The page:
According to the US Energy Information Administration (EIA), the US was a net importer of goods and a net exporter of services in 2013. Energy accounted for 15% of gross US goods imports in 2013, while energy exports, which have grown significantly in recent years, accounted for 7% of overall US goods exports.
The value of energy fuel exports had increased 8% relative to 2012, while the value of energy fuel imports fell 11%. Given the prominent role of energy fuels in US trade accounts, this shift pushed the total US trade deficit in 2013 to the lowest level in four years.
Net energy imports account for nearly half of this deficit in 2013.
Crude oil was the largest single US import by value in 2013, and has been for many years.
In 2013, the value of the US energy imports was 19% below its year ago level, falling fro US$ 304 billion to US$ 246 billion. A number of factors contributed to the decreased value of net energy imports, including:
- A 16% decrease in the value of net crude oil imports, from US$ 310 billion to US$ 268 billion.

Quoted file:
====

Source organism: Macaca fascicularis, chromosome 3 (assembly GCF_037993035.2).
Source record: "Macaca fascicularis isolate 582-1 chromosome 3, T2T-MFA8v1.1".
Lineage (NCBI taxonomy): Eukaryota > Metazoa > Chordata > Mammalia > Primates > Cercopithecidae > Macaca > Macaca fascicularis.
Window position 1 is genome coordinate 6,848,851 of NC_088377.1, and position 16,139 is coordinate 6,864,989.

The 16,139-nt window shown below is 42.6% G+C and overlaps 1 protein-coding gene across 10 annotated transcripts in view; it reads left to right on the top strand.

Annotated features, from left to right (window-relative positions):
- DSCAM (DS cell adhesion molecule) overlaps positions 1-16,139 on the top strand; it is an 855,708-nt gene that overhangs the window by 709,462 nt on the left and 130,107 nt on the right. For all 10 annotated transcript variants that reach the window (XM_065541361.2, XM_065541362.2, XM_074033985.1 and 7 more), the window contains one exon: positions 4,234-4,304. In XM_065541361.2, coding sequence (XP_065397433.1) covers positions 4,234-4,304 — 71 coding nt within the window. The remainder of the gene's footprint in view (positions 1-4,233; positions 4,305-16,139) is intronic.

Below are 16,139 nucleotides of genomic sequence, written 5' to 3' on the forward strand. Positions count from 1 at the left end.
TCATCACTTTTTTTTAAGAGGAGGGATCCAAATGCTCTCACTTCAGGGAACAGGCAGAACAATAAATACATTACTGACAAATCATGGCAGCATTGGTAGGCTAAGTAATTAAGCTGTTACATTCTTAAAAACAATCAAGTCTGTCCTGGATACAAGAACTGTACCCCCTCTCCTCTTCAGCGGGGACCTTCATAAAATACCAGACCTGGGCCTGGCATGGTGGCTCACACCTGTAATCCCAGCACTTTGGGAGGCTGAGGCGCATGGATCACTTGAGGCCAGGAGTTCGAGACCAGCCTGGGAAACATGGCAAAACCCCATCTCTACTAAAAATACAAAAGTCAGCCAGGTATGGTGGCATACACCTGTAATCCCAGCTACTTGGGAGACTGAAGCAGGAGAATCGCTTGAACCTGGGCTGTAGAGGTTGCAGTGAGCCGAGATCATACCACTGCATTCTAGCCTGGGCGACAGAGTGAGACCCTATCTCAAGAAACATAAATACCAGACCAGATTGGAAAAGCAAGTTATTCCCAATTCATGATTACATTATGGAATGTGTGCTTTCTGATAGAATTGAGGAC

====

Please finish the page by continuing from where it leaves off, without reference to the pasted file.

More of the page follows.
- A 55% increase in the value of net exports of fuel oil and other refined petroleum products, from US$ 21 billion to US$ 33 billion.
- A 14% decrease in the value of net natural gas imports, from US$ 10.3 billion to US$ 8.8 billion.
- A 16% decrease in the dollar value of net coal exports, from US$ 3.9 billion to US$ 3.2 billion.
Net energy imports as a share of total US energy consumption have decreased from 30% in 2006 to less than 20% in 2012. In the 2014 Annual Energy Outlook reference case projections, net energy imports as a share of total US energy consumption fall to 6% by 2020 and to 3% by 2035.
The EIA predicts that increasing onshore oil and natural gas production, aided by horizontal drilling and hydraulic fracturing technologies, will allow the US to continue to reduce its net imports of crude oil and increase refined product exports (such as diesel fuel to Europe) and become a net natural gas exporter later this decade.
Adapted from a press release by Emma McAleavey.
Read the article online at: https://www.hydrocarbonengineering.com/gas-processing/25022014/us_eia_on_energy_trade195/